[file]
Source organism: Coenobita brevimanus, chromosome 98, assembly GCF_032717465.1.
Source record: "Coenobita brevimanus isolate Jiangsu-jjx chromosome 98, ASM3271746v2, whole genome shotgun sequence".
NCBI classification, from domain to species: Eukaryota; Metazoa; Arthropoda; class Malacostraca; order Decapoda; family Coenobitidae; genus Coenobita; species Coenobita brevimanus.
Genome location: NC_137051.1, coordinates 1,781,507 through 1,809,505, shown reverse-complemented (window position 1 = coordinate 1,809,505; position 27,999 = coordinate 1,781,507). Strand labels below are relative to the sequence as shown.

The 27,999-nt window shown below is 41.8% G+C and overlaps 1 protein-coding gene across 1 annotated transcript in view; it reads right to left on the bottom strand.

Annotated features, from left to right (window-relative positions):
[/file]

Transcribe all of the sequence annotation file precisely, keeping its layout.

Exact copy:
Source organism: Coenobita brevimanus, chromosome 98, assembly GCF_032717465.1.
Source record: "Coenobita brevimanus isolate Jiangsu-jjx chromosome 98, ASM3271746v2, whole genome shotgun sequence".
NCBI classification, from domain to species: Eukaryota; Metazoa; Arthropoda; class Malacostraca; order Decapoda; family Coenobitidae; genus Coenobita; species Coenobita brevimanus.
Genome location: NC_137051.1, coordinates 1,781,507 through 1,809,505, shown reverse-complemented (window position 1 = coordinate 1,809,505; position 27,999 = coordinate 1,781,507). Strand labels below are relative to the sequence as shown.

The 27,999-nt window shown below is 41.8% G+C and overlaps 1 protein-coding gene across 1 annotated transcript in view; it reads right to left on the bottom strand.

Annotated features, from left to right (window-relative positions):